I used to do rail photography as a hobby; before the '96 takeover of SP by UP, Texarkana was a great place to find vintage diesel power on the old Cotton Belt (SP subsidiary) main line through town.  I invariably made side trips down there during family visits.   So yes, I'm reasonably familiar with the region.  Haven't been there in several years because of health issues (mine); planning a trip to Broken Bow for Christmas 2019 unless the situation changes.   
Cool. Back in the early 90s I lived in Lawton, Ok. Nice city at the time. Don't know what it's like now.
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sparker

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Re: Interstate 369
« Reply #127 on: July 09, 2018, 11:59:19 PM »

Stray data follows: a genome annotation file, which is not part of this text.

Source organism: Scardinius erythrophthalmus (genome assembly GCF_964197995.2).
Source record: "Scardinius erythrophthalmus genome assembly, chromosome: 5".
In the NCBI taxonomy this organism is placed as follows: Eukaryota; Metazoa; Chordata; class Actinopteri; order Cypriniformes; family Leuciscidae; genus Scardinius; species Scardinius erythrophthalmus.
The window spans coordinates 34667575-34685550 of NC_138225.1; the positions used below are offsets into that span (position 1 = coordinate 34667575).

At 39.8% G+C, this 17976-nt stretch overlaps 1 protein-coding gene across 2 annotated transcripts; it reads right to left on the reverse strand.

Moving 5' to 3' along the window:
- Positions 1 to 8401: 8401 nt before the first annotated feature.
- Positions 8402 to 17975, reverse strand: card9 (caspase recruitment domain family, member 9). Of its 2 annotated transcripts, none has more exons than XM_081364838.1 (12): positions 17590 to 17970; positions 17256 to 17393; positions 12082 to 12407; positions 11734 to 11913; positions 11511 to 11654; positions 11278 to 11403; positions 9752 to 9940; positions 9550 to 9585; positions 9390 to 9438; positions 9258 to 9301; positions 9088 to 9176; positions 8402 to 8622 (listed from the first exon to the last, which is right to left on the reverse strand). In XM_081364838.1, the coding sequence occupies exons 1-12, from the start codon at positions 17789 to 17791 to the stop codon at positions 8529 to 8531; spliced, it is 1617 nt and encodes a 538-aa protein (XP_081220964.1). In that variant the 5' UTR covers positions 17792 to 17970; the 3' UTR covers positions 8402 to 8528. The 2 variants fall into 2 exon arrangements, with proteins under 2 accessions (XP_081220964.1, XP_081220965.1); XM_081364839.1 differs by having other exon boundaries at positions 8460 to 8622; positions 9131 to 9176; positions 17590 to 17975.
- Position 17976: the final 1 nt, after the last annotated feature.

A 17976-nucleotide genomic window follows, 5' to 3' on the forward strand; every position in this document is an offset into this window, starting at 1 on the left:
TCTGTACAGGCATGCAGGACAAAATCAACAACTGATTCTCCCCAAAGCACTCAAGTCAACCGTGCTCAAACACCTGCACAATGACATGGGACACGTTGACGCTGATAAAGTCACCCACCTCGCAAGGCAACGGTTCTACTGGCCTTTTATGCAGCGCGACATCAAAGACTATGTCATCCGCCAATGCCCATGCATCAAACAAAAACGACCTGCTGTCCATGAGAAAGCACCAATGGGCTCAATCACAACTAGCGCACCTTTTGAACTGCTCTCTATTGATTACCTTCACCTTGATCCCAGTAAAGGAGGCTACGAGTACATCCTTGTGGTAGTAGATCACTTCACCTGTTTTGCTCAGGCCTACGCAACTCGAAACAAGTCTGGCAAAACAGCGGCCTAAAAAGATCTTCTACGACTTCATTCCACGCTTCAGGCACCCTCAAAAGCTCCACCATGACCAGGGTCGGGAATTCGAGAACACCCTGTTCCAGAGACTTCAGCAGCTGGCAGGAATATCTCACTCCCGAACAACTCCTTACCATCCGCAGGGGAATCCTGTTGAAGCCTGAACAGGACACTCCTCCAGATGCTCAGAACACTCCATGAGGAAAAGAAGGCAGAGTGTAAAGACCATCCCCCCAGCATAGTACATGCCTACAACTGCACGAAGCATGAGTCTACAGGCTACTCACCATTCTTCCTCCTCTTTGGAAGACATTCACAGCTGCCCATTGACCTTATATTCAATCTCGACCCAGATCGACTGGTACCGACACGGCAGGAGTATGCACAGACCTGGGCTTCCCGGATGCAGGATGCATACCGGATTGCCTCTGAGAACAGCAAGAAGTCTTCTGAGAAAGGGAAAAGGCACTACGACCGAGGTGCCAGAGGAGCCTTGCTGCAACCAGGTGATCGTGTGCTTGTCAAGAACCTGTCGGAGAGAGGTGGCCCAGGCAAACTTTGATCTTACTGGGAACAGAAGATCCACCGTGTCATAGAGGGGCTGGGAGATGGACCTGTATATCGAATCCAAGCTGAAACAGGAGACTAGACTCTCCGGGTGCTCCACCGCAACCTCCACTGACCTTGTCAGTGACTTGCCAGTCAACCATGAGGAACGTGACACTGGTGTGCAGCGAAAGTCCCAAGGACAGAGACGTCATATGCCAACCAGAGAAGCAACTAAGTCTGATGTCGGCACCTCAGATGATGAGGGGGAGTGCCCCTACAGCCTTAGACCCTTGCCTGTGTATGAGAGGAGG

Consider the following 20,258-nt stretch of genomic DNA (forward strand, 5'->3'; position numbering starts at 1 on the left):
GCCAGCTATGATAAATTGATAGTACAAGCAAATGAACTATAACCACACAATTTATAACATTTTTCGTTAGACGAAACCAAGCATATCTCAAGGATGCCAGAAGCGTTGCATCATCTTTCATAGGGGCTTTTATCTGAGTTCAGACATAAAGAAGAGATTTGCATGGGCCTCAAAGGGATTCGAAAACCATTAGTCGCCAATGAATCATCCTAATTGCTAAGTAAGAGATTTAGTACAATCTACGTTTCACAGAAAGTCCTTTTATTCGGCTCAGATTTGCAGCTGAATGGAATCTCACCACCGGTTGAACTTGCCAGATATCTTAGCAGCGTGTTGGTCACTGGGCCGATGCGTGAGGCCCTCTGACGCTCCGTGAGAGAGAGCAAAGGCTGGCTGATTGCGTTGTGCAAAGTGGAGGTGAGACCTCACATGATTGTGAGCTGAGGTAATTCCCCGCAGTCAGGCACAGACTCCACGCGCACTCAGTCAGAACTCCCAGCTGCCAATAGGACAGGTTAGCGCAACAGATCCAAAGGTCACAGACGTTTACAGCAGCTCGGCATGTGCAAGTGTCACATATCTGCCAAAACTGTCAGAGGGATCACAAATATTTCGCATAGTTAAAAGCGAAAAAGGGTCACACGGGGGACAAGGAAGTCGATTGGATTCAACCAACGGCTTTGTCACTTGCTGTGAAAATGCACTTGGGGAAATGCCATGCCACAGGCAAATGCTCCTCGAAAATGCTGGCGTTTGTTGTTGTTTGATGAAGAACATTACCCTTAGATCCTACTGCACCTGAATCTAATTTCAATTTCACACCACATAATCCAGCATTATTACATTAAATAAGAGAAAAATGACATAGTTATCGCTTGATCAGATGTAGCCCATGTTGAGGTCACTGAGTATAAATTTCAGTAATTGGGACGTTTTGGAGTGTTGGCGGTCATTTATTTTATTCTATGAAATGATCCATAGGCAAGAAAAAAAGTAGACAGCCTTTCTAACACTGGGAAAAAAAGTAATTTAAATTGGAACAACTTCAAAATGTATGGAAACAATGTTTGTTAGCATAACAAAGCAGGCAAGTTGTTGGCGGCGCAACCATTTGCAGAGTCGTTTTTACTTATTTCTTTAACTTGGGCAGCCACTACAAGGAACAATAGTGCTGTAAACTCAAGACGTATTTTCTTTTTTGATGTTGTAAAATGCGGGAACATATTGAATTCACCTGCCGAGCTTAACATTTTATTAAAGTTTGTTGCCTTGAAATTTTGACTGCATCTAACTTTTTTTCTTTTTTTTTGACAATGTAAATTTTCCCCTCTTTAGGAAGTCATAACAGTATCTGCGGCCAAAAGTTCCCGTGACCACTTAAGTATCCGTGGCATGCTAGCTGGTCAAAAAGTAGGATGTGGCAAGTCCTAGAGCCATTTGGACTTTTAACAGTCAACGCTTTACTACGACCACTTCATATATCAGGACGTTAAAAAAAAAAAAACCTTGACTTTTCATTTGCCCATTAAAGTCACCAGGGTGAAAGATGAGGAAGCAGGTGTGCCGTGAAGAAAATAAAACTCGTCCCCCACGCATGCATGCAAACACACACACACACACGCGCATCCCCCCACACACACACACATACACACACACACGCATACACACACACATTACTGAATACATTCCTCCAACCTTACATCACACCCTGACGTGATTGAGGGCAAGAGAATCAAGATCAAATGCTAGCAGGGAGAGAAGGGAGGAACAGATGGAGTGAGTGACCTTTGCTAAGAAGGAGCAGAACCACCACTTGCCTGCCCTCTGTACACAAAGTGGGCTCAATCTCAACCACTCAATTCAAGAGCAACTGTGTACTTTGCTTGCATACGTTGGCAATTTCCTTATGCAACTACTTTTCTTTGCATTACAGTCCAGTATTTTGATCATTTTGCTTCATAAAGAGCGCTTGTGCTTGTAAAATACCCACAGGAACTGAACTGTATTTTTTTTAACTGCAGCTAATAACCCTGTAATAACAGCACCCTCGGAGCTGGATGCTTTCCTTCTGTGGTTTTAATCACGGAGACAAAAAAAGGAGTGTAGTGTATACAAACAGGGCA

Lots of family in the area; mostly in OK and spread out along US 70 from Durant east to Broken Bow (the vast majority live in McCurtain County).  My late dad's side; he was born in De Queen, AR and moved to Broken Bow when he was 6.  Before WWII he used to work for the Texas, Oklahoma, and Eastern railroad (owned by the Dierks lumber firm, now part of Weyerhaeuser), which was a hardwood conduit to the mills along its length -- my grandfather managed the one in Broken Bow for many years.  I do have an aunt in New Boston, but I barely maintain contact (her husband is one of the world's premier assholes! -- most of the family avoids him like the plague) except when she comes to Broken Bow alone for family get-togethers.  Since my grandmother died back in the early 30's and my grandfather remarried and had kids into his late '50's, a lot of my (half) aunts & uncles are only a few years older than myself -- so while technically a previous generation, they're relatively close in age and mostly still around.  I'm actually right between that generation and their oldest kids (they tended to marry and have kids at a very early age -- I'm 68, my youngest aunt is 77, and her oldest son just turned 60!).